Our Influence in the Parking Lot of Life | Jack McNiel, Evangelist Oak Grove Church of Christ

Have you ever driven around a parking lot looking for a place to park your car, only to find that the one spot available has another vehicle crowding it, in being parked over the line?

That happens to me every time, it seems! It is just an annoying fact of living in this crowded world of ours. It is very easy to get annoyed and take it out on the person who over-parked, isn’t it? I once took a piece of paper and wrote an angry note on it and stuck it under such a person’s windshield wiper. Of course, after I walked down the aisle of parking spots I began to feel bad about the note, after noticing that the five cars parked to his left had also over-parked. I went back and removed the note from his windshield and was tempted to put it in the windshield of the first over-parked car, but thought better of it.

What had happened, of course, was that the first car parked too far to his right causing the next car to do the same, and the next car, and the next car all the way down to me. I am sure that the person who was already parked to my right was annoyed when he came back because my car was over-parked and now crowding him.

What lesson can we learn from this about the influence we have on others? With regard to our personal influence, it is easy to see from this illustration that our actions cause others to have a reaction.



You have heard the statement, “No man is an island.”  What does that mean? It is a metaphor.

You have two islands in the midst of the sea, there is no contact between them, and so what happens on one island has little or no effect on the other. With regard to man’s relationship to his fellow man, everything we do has an effect upon our environment and upon others. The Bible affirms this same principle,

“For none of us lives to himself, and no one dies to himself.” — Romans 14:7 NKJV

The context here deals with violating the conscience of one who is weaker in the faith by eating meat in their presence. To many Christians in Rome and also Corinth, the eating of meat that had previously been offered to idols and later sold in the common marketplace was too closely connected with idolatry for their conscience. Paul was concerned that eating in the presence of those who so conscientiously objected was the same as, “to put a stumbling block or a cause to fall in our brother’s way.” — Romans 14:13 NKJV.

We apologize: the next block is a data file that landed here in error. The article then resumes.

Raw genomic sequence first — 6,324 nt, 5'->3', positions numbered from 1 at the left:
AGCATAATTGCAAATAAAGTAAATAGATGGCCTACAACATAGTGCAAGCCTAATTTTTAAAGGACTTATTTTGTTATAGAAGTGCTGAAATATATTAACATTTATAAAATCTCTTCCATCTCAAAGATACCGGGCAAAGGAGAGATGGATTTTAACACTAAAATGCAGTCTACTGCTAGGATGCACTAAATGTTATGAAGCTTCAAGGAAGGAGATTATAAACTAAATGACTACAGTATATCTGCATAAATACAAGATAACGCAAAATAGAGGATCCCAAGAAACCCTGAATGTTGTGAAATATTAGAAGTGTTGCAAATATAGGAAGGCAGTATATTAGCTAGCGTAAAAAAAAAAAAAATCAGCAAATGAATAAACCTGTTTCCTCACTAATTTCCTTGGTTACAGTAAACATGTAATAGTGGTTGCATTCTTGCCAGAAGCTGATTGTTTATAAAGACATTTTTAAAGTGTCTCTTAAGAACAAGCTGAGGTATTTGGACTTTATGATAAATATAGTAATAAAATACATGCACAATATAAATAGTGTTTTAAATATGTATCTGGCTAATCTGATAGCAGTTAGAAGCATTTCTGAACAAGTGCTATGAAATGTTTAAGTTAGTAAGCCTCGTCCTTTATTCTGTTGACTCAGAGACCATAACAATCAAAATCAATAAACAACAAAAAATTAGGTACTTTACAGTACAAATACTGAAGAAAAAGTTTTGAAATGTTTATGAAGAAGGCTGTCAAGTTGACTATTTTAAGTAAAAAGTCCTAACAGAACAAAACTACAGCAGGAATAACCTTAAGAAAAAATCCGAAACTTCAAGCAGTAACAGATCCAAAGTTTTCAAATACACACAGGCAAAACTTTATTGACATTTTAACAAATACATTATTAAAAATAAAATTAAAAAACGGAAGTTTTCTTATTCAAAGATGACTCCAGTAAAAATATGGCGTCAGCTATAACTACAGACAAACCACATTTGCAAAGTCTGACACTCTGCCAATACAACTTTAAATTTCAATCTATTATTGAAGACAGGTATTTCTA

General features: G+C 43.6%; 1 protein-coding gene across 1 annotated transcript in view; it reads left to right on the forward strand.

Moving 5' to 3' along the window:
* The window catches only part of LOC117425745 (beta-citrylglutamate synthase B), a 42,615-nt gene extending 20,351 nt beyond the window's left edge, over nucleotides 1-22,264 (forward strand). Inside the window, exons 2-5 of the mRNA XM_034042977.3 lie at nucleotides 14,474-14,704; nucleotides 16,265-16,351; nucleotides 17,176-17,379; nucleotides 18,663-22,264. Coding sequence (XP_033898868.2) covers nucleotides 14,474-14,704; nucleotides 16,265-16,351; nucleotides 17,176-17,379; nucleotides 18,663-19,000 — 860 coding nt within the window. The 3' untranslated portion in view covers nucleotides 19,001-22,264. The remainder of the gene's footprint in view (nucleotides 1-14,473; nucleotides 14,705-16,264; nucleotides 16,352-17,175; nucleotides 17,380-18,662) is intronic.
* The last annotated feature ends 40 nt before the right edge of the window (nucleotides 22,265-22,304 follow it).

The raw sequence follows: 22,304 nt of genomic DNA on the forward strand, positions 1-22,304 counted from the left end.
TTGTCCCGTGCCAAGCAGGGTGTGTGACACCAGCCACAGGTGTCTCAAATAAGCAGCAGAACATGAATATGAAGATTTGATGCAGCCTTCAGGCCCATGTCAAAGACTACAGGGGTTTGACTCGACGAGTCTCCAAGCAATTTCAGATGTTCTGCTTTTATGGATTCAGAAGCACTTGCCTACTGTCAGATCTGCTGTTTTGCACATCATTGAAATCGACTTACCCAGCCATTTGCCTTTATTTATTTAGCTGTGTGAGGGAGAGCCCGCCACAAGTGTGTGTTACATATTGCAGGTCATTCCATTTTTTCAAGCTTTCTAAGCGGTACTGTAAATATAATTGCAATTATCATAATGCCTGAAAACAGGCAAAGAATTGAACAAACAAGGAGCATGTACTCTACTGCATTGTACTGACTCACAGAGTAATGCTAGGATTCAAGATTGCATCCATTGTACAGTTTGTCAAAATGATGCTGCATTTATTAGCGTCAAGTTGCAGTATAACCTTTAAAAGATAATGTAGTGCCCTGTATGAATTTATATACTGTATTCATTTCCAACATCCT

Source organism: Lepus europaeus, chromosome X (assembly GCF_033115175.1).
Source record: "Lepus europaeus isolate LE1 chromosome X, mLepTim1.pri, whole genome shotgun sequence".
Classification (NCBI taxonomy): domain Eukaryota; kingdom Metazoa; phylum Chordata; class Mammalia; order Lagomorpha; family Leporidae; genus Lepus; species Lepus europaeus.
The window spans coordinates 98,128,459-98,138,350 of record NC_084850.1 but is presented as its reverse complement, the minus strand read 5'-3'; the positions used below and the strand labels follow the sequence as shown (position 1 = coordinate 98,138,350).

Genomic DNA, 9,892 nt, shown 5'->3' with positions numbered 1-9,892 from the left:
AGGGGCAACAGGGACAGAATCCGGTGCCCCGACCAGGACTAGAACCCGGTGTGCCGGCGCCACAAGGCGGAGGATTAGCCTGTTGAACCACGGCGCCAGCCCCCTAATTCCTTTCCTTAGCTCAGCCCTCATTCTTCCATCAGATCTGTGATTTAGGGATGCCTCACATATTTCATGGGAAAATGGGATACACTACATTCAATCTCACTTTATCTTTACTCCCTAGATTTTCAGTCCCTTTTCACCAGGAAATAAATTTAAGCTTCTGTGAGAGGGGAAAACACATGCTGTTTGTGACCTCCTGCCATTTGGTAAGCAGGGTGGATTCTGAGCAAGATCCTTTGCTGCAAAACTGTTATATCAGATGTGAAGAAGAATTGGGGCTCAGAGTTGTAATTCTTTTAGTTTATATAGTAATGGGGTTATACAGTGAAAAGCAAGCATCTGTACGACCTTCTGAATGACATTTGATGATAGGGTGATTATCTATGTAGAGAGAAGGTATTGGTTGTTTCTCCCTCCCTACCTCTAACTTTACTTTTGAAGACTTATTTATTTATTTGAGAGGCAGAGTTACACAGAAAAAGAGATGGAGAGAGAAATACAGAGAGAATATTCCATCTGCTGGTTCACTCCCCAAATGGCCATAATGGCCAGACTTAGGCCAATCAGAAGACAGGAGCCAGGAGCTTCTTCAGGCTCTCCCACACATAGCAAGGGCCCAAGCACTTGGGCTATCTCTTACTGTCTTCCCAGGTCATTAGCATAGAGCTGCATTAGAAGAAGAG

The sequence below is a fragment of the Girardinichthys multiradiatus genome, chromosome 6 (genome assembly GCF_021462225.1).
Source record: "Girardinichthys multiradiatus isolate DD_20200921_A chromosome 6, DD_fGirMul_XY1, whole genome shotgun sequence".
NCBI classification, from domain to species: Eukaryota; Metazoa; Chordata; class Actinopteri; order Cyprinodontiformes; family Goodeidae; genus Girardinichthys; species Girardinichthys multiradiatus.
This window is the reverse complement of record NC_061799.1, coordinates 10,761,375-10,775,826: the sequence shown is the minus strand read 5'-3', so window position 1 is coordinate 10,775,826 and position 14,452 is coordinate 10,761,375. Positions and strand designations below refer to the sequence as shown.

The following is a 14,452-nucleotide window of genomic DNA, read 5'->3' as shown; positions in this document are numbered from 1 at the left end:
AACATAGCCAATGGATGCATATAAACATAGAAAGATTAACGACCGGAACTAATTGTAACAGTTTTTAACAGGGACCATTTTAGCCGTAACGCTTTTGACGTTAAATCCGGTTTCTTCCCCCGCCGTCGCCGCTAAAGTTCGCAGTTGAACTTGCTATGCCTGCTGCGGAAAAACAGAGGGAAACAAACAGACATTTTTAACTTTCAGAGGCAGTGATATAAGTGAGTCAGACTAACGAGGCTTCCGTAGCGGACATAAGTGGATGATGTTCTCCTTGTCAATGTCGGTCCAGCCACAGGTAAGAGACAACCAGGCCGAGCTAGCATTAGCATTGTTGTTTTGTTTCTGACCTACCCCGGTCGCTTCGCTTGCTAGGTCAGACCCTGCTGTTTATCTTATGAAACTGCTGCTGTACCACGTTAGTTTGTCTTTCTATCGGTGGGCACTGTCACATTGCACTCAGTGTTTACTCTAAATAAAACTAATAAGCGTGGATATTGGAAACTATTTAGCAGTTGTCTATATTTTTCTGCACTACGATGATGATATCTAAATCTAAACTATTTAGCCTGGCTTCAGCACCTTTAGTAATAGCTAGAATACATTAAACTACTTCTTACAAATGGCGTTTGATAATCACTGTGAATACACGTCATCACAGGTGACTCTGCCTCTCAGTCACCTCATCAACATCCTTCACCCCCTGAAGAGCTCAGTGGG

God calls such as a violation of the law of love,

“Yet if your brother is grieved because of your food, you are no longer walking in love. Do not destroy with your food the one for whom Christ died.” — Romans 14:15 NKJV

We must never forget how we can negatively influence others, even when we have the best of intentions in mind. This can be seen even in our over-parked illustration; perhaps the first person who over-parked had intended to give the person in the handicap parking spot next to him a little extra room to get in and out of their vehicle. It could be the case that his best of intentions toward the handicapped person negatively affected the next six or seven vehicles in the row.

We must be careful and sensitive toward others; but also we must not let these things keep us from doing what is right. That is where political correctness has harmed our society, because in order to soothe the sensibilities of the few, we done harm to the many. Such as, the politically correct view that we must go out of our way to not violate the rights or conscience of atheists or people of non-Christian religions.

But, in doing so we violate the rights or conscience of those in Christian religions. Therefore we must always strive to strike a balance between doing what is right and negatively influencing other by doing what is wrong. Paul also said,

“Therefore do not let your good be spoken of as evil…” — Romans 14:16 NKJV.

In our illustration, why was I angry with the owner of the over-parked vehicle next to me? I think it was do to a lack of communication. I did not know why he took up part of my parking spot so I just assumed he was a rude or careless individual. When the reason why he was over-parked was communicated to me (i.e. I noticed the other over-parked cars) I understood where he was coming from and was no longer annoyed with him.

Likewise, when we do something, which causes our brother or sister in Christ to stumble, there needs to be some line of communication between us and the one we have offended.

Jesus taught,

“Moreover if your brother sins against you, go and tell him his fault between you and him alone. If he hears you, you have gained your brother…” — Matthew 18:15

Here He is talking about actual sin, but the same application is valid with regard to other transgressions or perceived transgressions. Communication is vital in our natural families — between husbands and wives, parents and children. Communication is also vitally important between member of our church family. Communication makes peace between brethren; it heals rifts between elders, deacons or preachers and the congregations they serve. We must strive to, in all things, demonstrate our love for each other by effectively communicating with one another.

The Holy Spirit inspired Paul to say,

“Therefore let us pursue the things which make for peace and the things by which one may edify another.” — Romans 14:19 NKJV

Communication and consideration of others will go along way toward this end.

Jack McNiel, Evangelist

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